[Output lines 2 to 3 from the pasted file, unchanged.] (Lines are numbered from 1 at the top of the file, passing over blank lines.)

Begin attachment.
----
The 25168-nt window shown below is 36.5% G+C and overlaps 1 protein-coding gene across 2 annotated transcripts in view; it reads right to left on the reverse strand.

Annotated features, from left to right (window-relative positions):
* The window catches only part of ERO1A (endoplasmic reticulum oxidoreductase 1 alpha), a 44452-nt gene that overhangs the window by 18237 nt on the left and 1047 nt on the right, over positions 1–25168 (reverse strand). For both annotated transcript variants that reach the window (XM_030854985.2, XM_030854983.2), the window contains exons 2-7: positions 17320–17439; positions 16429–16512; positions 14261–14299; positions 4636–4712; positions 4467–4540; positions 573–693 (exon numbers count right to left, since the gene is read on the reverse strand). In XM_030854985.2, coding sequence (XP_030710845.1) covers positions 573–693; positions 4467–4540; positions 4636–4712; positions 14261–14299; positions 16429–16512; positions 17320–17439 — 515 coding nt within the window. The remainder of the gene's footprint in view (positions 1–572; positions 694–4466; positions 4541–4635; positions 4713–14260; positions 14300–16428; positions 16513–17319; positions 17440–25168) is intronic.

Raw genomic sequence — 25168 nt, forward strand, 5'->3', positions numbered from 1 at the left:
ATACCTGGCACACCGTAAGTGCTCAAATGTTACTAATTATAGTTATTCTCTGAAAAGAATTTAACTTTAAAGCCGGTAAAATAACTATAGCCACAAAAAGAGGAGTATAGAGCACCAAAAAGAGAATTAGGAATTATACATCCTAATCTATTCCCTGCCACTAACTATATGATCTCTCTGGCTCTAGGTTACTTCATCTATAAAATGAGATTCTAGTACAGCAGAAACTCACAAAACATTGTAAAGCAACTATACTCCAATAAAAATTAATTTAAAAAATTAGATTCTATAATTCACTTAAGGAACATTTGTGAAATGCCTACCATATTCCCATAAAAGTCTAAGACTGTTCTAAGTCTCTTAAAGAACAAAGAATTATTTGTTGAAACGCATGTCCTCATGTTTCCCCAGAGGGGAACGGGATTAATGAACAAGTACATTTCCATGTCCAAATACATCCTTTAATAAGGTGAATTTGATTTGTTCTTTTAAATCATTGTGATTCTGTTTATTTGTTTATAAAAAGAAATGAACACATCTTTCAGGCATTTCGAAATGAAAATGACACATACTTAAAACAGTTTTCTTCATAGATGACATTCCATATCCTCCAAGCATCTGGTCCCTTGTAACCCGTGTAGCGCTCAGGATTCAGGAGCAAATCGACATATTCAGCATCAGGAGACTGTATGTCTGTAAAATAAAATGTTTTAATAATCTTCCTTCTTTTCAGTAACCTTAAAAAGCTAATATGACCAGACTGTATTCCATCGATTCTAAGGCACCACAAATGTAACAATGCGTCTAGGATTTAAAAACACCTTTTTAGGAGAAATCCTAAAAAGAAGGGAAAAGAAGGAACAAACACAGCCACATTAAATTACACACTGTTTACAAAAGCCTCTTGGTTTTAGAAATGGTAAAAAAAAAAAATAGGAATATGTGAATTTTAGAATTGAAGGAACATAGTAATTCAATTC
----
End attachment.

Annotated features, from left to right (window-relative positions):
* The window catches only part of ERO1A (endoplasmic reticulum oxidoreductase 1 alpha), a 44452-nt gene that overhangs the window by 18237 nt on the left and 1047 nt on the right, over positions 1–25168 (reverse strand). For both annotated transcript variants that reach the window (XM_030854985.2, XM_030854983.2), the window contains exons 2-7: positions 17320–17439; positions 16429–16512; positions 14261–14299; positions 4636–4712; positions 4467–4540; positions 573–693 (exon numbers count right to left, since the gene is read on the reverse strand). In XM_030854985.2, coding sequence (XP_030710845.1) covers positions 573–693; positions 4467–4540; positions 4636–4712; positions 14261–14299; positions 16429–16512; positions 17320–17439 — 515 coding nt within the window. The remainder of the gene's footprint in view (positions 1–572; positions 694–4466; positions 4541–4635; positions 4713–14260; positions 14300–16428; positions 16513–17319; positions 17440–25168) is intronic.